42. Harzsch S, Miller J, Benton JL, Dawirs RR, Beltz BS (1998) Neurogenesis in the thoracic neuromeres of two crustaceans with different types of metamorphic development. J Exp Biol 201:2465–2479PubMedGoogle Scholar
  43. Harzsch S, Miller J, Benton JL, Beltz BS (1999) From embryo to adult: persistent neurogenesis and apoptotic cell death shape the lobster deutocerebrum. J Neurosci 19:3472–3485PubMedGoogle Scholar
  44. Harzsch S, Rieger V, Krieger J, Seefluth F, Strausfeld NJ, Hansson BS (2011) Transition from marine to terrestrial ecologies: Changes in olfactory and tritocerebralneuropils in land-living isopods. Arthropod Struct Dev 40:244–257PubMedCrossRefGoogle Scholar
  45. Hazlett BA (1968) Effects of crowding on the agonistic behavior of the hermit crab Pagurus bernhardus. Ecology 49:573–575CrossRefGoogle Scholar
  46. Hazlett BA (1970) Tactile stimuli in the social behavior of Pagurus bernhardus (Decapoda, Paguridae). Behaviour 36:20–48CrossRefGoogle Scholar
  47. Hazlett BA (1981) The behavioral ecology of hermit crabs. Annu Rev Ecol Syst 12:1–22CrossRefGoogle Scholar
  48. Hejnol A, Martindale M (2009) Coordinated spatial and temporal expression of Hox genes during embryogenesis in the acoel Convolutriloba longifissura. BMC Biol 7:65PubMedCrossRefGoogle Scholar
  49. Helm F (1928) Vergleichend-anatomische Untersuchungen über das Gehirn, insbesondere das “Antennalganglion” der Dekapoden. Z Morph Ökol Tiere 12:70–134CrossRefGoogle Scholar
  50. Homberg U (1994) Distribution of neurotransmitters in the insect brain. In: Rathmayer W (ed) Progress in zoology Vol. 40. Gustav Fischer, StuttgartGoogle Scholar
  51. Huybrechts J, Nusbaum MP, Bosch LV, Baggerman G, Loof AD, Schoofs L (2003) Neuropeptidomic analysis of the brain and thoracic ganglion from the Jonah crab, Cancer borealis. Biochem Biophys Res Commun 308:535–544PubMedCrossRefGoogle Scholar
  52. Klagges BRE, Heimbeck G, Godenschwege TA, Hofbauer A, Pflugfelder GO, Reifegerste R, Reisch D, Schaupp M, Buchner E, Buchner S (1996) Invertebrate synapsins: a single gene codes for several isoforms in Drosophila. J Neurosci 16:3154–3165PubMedGoogle Scholar
  53. Klassen G, Locke A (2007) A biological synopsis of the European green crab, Carcinus maenas. Can J Fish Aquat Sci 2818:1–87Google Scholar
  54. Kreis TE (1987) Microtubules containing detyrosinated tubulin are less dynamic. EMBO J 6:2597–2606PubMedGoogle Scholar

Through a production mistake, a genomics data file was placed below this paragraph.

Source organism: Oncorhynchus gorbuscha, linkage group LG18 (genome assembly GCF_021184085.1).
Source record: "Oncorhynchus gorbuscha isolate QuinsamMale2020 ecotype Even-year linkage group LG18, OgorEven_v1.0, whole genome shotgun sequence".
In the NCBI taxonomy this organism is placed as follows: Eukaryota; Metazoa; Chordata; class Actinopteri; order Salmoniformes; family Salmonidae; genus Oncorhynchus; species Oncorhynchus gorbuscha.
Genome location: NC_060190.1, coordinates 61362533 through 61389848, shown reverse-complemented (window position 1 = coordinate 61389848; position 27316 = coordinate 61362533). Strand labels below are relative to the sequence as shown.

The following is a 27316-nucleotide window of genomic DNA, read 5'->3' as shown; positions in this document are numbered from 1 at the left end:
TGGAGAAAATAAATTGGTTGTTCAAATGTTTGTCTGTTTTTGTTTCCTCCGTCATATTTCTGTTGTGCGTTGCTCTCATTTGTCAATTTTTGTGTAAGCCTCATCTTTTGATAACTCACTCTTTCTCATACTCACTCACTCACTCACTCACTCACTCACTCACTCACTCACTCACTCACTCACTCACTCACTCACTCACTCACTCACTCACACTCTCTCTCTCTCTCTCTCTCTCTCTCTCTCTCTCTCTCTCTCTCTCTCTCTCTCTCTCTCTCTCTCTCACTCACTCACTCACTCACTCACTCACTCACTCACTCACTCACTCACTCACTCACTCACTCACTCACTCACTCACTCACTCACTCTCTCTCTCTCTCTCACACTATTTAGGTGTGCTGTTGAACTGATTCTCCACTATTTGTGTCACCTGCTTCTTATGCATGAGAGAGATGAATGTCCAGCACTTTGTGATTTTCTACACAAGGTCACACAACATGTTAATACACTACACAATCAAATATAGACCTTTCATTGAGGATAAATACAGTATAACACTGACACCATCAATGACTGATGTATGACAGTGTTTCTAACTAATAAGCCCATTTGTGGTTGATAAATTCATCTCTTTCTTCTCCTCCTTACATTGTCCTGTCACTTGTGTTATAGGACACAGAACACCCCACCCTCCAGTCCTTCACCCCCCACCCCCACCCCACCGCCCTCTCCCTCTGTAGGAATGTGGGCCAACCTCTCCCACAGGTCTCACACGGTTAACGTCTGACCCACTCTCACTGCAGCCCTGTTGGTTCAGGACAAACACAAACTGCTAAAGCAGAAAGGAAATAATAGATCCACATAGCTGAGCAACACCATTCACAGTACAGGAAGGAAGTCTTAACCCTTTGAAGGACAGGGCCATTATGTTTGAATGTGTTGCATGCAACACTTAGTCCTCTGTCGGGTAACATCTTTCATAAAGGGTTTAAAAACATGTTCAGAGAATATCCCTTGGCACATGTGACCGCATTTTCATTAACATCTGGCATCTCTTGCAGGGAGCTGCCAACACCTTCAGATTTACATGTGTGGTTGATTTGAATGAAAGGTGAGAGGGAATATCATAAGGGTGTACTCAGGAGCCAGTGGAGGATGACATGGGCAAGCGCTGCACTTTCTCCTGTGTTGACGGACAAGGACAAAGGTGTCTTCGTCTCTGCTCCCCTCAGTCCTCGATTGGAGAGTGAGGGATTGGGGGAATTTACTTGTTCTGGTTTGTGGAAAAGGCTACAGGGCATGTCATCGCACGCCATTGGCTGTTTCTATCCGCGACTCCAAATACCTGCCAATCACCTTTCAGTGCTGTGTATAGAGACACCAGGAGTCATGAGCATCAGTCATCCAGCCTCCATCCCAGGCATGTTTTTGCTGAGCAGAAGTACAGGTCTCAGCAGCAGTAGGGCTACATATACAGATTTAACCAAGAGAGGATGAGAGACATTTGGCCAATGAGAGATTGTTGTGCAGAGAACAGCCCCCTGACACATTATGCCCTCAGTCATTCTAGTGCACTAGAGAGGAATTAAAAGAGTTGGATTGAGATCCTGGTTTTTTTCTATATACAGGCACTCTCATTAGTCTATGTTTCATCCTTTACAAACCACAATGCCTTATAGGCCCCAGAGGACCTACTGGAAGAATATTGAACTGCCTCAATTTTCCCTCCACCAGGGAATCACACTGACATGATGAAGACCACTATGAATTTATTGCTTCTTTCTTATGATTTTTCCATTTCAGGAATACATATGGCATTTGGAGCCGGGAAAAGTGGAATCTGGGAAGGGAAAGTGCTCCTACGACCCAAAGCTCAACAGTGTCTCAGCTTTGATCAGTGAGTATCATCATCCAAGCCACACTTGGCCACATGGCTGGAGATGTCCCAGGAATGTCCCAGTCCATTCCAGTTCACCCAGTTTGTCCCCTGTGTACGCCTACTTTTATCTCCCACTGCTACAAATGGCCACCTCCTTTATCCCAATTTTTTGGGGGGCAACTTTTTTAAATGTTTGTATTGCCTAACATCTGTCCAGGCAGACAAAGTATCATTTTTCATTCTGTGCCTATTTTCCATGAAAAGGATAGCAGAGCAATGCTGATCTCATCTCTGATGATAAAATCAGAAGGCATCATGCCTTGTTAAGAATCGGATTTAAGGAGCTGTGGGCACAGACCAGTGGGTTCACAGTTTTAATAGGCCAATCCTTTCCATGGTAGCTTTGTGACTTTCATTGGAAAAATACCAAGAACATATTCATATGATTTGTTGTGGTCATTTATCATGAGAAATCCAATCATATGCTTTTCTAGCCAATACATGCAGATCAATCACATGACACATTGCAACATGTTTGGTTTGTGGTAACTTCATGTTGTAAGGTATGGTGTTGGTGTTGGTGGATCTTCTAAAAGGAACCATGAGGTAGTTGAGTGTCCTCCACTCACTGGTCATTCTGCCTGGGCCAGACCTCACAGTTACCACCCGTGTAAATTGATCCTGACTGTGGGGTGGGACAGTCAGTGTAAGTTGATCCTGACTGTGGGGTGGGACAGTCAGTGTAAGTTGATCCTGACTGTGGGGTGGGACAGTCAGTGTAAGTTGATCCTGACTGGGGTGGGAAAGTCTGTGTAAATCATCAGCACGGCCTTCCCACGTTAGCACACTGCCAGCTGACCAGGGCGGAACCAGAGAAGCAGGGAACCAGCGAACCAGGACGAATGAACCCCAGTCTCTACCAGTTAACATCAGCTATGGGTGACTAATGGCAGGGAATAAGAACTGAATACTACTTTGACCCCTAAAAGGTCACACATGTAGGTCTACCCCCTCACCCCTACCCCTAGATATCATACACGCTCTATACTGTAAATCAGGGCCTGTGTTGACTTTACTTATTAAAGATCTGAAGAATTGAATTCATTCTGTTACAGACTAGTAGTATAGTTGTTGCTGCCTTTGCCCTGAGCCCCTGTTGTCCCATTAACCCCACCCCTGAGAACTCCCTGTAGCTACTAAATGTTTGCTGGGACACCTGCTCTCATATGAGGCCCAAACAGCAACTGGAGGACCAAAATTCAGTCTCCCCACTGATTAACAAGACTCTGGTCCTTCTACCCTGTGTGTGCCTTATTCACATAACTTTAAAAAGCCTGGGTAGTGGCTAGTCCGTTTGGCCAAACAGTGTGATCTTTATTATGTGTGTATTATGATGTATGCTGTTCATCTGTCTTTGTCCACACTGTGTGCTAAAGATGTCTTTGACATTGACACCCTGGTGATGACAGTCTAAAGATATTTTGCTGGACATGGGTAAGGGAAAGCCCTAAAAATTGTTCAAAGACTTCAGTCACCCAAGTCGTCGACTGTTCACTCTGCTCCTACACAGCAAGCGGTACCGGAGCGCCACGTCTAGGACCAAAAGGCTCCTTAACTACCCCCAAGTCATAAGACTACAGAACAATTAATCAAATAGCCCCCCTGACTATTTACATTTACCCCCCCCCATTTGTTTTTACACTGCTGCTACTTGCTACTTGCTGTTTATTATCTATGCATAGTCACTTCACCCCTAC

55. Kreissl S, Strasser C, Galizia CG (2010) Allatostatin Immunoreactivity in the Honeybee Brain. J Comp Neurol 518:1391–1417PubMedCrossRefGoogle Scholar
  56. Krieger J, Sandeman RE, Sandeman DC, Hansson BS, Harzsch S (2010) Brain architecture of the largest living land arthropod, the Giant Robber Crab Birgus latro (Crustacea, Anomura, Coenobitidae): evidence for a prominent central olfactory pathway? Front Zool 7:25PubMedCrossRefGoogle Scholar
  57. Lancaster I (1988) Pagurus bernhardus (L.)-An introduction to the natural history of hermit crabs. Field Studies 7:189–238Google Scholar
  58. Langworthy K, Helluy S, Benton JL, Beltz BS (1997) Amines and peptides in the brain of the American lobster: immunocytochemical localization patterns and implications for brain function. Cell Tissue Res 288:191–206PubMedCrossRefGoogle Scholar
  59. Lowe S, Browne M, Boudjelas S, De Poorter M (2000) 100 of the world’s worst invasive alien species - a selection from the Global Invasive Species Database. Published by The Invasive Species Specialist Group (ISSG) a specialist group of the Species Survival Commission (SSC) of the World Conservation Union (IUCN), 12 ppGoogle Scholar
  60. Ma M, Chen R, Sousa GL, Bors EK, Kwiatkowski MA, Goiney CC, Goy MF, Christie AE, Li L (2008) Mass spectral characterization of peptide transmitters/hormones in the nervous system and neuroendocrine organs of the American lobster Homarus americanus. Gen Comp Endocrinol 156:395–409PubMedCrossRefGoogle Scholar
  61. Ma M, Bors EK, Dickinson ES, Kwiatkowski MA, Sousa GL, Henry RP, Smith CM, Towle DW, Christie AE, Li L (2009a) Characterization of the Carcinus maenas neuropeptidome by mass spectrometry and functional genomics. Gen Comp Endocrinol 161:320–334PubMedCrossRefGoogle Scholar
  62. Ma M, Szabo TM, Jia C, Marder E, Li L (2009b) Mass spectrometric characterization and physiological actions of novel crustacean C-type allatostatins. Peptides 30:1660–1668PubMedCrossRefGoogle Scholar
  63. Ma M, Gard AL, Xiang F, Wang J, Davoodian N, Lenz PH, Malecha SR, Christie AE, Li L (2010) Combining in silico transcriptome mining and biological mass spectrometry for neuropeptide discovery in the Pacific white shrimp Litopenaeus vannamei. Peptides 31:27–43PubMedCrossRefGoogle Scholar
  64. Mangerich S, Keller R (1988) Localization of pigment-dispersing hormone (PDH) immunoreactivity in the central nervous system of Carcinus maenas and Orconectes limosus (Crustacea), with reference to FMRFamide immunoreactivity in O. limosus. Cell Tissue Res 253:199–208PubMedCrossRefGoogle Scholar
  65. Mangerich S, Keller R, Dircksen H, Rao KR, Riehm JP (1987) Immunocytochemical localization of pigment-dispersing hormone (PDH) and its coexistence with FMRFamide-immunoreactive material in the eyestalks of the decapod crustaceans Carcinus maenas and Orconectes limosus. Cell Tissue Res 250:365–375CrossRefGoogle Scholar
  66. McLaughlin PA, Lemaitre R (1997) Carcinization in the Anomura—fact or fiction? I. Evidence from adult morphology. Contrib Zool 67:79–123Google Scholar
  67. McLaughlin PA, Lemaitre R, Tudge CC (2004) Carcinization in the Anomura-fact or fiction? II. Evidence from larval, megalopal and early juvenile morphology. Contrib Zool 73:165–206Google Scholar
  68. Mercier AJ, Friedrich R, Boldt M (2003) Physiological functions of FMRFamide–like peptides (FLPs) in crustaceans. Microsc Res Tech 60:313–324PubMedCrossRefGoogle Scholar
  69. Nässel DR (1993) Neuropeptides in the insect brain: a review. Cell Tissue Res 273:1–29PubMedCrossRefGoogle Scholar